Every September in the city of Charlottetown, seafood lovers, local fishermen, international chefs and champion oyster shuckers converge on the waterfront to take part in a three-day extravaganza. The Prince Edward Island International Shellfish Festival is the big draw, and an excellent excuse to explore the island and over-indulge in the province’s sexiest export: oysters.
John Bil is an organizer of and competitor in the festival, as well as a three-time Canadian oyster-shucking champion. I catch up with the oyster expert, a shucking veteran of almost 15 years, in a tent where he will soon be conducting a shucking demonstration.
“Prince Edward Island fishermen have been hand-tonging [harvesting using a long rake-like tool] oysters for hundreds of years,” says Bil. “About 30 years ago, PEI oysters were branded Malpeque. They’re considered a premium boutique oyster because PEI exports approximately 40 million per year, whereas countries like France might produce closer to 800 million.” Even before they were officially named, PEI oysters were international favourites. More than a century ago, they were named the World’s Best Oyster at the Paris Exhibition in 1900.
Oysters fall into four flavour profiles, which are influenced by factors such as climate, rainfall, altitude, water temperature and saltiness. A creamy, avocado taste is common to West Coast oysters; European flat oysters have an intense, tannic taste with hints of citrus and copper; French and Portuguese oysters also have an avocado flavour but are very briny; and the Malpeque, raised in cooler waters, is milder, with delicately balanced sweet and salty flavours.
Bil holds an oyster on a folded towel and inserts a knife into the shell. It pops open with a quick twist, and the knife glides along inside the top half of the shell, slicing the flesh. He lifts the lid to reveal a clean, glistening oyster. “The oyster should be perfectly opened,” he explains. “It must be very clean inside, with natural, clear sea water. The meat should be opaque.” He takes great pride in the oyster tradition and passionately believes that sourcing and preparation are the crucial ingredients in a high-quality oyster-eating experience. When sucking back oysters in restaurants for several bucks a shell, excellent quality and the opportunity to watch the shucking right before your eyes are expected elements.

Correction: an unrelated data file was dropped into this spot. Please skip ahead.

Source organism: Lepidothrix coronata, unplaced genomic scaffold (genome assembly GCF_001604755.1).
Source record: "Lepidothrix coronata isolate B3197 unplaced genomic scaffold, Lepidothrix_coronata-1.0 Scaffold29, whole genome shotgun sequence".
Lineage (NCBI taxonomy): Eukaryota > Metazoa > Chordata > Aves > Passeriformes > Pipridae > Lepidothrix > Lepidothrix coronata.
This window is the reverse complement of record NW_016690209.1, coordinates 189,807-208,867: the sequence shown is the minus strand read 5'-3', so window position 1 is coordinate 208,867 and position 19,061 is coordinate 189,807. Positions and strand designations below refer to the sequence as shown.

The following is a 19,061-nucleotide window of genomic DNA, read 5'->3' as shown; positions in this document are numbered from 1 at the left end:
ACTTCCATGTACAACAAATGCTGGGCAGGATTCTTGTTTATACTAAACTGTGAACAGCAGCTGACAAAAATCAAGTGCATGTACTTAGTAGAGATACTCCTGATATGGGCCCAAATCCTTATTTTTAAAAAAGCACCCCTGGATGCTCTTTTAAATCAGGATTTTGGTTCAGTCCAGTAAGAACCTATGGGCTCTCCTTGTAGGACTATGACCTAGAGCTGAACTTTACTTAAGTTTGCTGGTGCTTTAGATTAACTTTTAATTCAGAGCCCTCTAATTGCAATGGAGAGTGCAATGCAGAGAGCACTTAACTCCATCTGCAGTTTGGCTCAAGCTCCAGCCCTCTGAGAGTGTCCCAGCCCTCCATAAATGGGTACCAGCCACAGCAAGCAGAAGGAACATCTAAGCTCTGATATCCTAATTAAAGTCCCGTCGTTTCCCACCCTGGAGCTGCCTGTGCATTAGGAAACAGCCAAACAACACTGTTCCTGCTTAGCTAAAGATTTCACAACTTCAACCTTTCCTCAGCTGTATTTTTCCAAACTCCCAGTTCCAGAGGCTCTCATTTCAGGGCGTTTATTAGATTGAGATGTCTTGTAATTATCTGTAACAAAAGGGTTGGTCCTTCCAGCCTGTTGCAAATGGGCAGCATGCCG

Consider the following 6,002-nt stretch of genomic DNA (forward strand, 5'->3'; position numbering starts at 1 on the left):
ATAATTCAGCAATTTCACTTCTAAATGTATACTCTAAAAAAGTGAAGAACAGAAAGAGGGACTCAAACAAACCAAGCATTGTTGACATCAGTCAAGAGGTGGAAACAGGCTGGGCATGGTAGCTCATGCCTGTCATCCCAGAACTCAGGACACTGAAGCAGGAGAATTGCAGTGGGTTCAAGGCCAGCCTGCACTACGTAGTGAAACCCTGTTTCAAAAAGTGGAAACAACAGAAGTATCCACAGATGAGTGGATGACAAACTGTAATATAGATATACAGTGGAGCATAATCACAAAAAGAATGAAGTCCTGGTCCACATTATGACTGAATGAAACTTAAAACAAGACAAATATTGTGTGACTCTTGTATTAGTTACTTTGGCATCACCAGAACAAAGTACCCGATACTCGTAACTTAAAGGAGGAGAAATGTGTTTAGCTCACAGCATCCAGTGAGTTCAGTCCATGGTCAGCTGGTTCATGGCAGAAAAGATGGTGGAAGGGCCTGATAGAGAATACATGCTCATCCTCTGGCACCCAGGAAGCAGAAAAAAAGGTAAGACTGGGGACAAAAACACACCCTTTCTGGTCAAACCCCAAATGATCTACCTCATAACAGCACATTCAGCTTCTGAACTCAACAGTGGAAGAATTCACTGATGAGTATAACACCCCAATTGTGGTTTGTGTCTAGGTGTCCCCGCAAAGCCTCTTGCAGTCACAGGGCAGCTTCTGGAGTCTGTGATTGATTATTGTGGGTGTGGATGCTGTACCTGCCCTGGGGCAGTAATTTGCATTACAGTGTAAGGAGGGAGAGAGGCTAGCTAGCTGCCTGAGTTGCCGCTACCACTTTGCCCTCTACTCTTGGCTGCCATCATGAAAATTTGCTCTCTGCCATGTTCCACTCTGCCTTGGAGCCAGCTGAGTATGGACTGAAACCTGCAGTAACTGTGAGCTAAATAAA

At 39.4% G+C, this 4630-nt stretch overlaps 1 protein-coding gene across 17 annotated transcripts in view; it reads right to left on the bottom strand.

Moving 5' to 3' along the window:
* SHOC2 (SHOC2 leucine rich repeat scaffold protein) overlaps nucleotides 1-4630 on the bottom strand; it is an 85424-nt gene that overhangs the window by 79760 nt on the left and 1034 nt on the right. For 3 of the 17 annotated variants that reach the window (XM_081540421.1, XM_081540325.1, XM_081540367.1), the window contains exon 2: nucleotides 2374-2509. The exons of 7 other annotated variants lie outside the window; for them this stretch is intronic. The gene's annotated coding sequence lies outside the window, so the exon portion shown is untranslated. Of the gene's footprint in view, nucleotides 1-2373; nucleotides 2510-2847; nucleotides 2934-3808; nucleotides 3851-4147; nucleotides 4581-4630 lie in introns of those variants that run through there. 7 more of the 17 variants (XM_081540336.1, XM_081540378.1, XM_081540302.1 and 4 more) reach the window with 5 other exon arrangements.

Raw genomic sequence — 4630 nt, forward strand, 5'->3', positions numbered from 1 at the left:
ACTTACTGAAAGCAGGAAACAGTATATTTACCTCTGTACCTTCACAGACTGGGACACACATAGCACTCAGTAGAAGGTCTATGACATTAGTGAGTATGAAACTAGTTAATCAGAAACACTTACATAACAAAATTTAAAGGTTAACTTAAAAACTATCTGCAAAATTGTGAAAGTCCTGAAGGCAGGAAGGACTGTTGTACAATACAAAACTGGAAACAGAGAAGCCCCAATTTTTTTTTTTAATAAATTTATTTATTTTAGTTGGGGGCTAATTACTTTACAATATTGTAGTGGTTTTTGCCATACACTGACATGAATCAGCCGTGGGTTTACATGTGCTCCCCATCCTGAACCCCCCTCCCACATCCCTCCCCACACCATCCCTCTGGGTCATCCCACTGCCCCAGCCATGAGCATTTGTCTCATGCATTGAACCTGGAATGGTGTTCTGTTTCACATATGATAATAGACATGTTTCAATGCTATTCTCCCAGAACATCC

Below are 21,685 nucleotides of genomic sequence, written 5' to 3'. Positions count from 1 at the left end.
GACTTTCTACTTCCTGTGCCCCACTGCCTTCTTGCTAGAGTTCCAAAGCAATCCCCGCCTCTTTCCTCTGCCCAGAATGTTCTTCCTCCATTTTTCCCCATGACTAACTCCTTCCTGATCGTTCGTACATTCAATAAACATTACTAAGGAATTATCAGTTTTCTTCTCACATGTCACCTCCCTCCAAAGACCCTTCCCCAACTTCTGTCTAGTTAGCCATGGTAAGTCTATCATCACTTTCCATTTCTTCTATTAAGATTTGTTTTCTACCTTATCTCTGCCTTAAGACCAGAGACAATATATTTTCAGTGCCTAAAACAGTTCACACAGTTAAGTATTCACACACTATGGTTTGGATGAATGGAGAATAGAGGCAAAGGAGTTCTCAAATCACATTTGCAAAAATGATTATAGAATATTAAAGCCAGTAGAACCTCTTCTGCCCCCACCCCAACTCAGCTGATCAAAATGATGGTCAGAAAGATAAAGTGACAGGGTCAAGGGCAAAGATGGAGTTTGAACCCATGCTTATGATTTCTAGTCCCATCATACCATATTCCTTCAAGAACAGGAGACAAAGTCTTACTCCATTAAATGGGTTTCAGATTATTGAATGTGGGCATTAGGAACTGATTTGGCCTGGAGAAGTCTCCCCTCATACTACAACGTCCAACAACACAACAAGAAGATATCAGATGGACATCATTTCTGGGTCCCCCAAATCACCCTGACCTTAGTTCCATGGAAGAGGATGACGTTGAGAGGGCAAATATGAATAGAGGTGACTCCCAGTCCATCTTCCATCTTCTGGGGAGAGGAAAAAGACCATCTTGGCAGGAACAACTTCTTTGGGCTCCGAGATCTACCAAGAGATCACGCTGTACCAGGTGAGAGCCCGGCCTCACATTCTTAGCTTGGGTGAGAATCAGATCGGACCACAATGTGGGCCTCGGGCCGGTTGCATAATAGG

We add a shot of chili-lime hot sauce, and in seconds we’re ready to enjoy it. Oysters are one of the only live foods we eat, and the passion, skill and care that go into the preparation and presentation is somehow very appropriate. It’s all part of the seduction.
Yet despite their glamorous image, Malpeque oysters have rather humble beginnings in the shallow riverbeds and coves of PEI. The journey from the cool ocean waters to the oyster bar’s bed of ice takes some seven years for the Malpeque. (This is significantly longer than that of New England oysters, which live in warmer waters and mature in half the time; and West Coast oysters, which take only about a year to reach the same size.)
At the Claddagh Oyster House in downtown Charlottetown, a selection of pristine Malpeque oysters is served with hot sauces and lemon wedges. Liam Dolan, the restaurant’s Irish-born owner and one of the founders of the Shellfish Festival, enjoys them with a pint of Guinness, but he happily serves me a sauvignon blanc that complements the Malpeque’s signature sweet finish.
The oyster bar at Charlottetown’s waterfront Flex Mussels restaurant is managed by foodie and competitive shucker Robert Pendergast. He offers up another bounty of oysters with an elegant and unusual selection of handmade sauces. Favourites include the blueberry mignonette, a classic shallot-vinegar sauce with locally grown blueberries; wasabi cream, made with local sour cream; and the Beach Blaze, a spicy, yellow, Caribbean-style sauce.
James Power of Raspberry Point Oysters harvests oysters that are among the best and are enjoyed internationally. He takes me out in his boat on New London Bay, near Cavendish, to sample naked oysters fresh out of the ocean. It’s a beautiful sunny day, but he tells me that even in winter, they’re out there cutting holes in the ice and pulling up oysters. He notes that the tastiest oysters are available in the chillier months; they spawn in the summer, and by winter they’ve fattened up again and have meat that is plumper and firmer. The colder the water, the better the flavour.
“We ship oysters out overnight by courier,” says Power. “They’re incredibly hardy creatures. You can keep them in the fridge for a month. The longer they’re around, the stronger they taste. I actually like them best when they’ve been out of water a day or so, because they plump up nicely.”
With that, he picks up an oyster that has only been out of the water for about 30 seconds, slices it open and hands it to me. It’s juicier than any oyster I’ve had before, fresh and awash with salt water. It’s a perfect taste of the ocean.
Photo by ©Arthur Rothstein/CORBIS.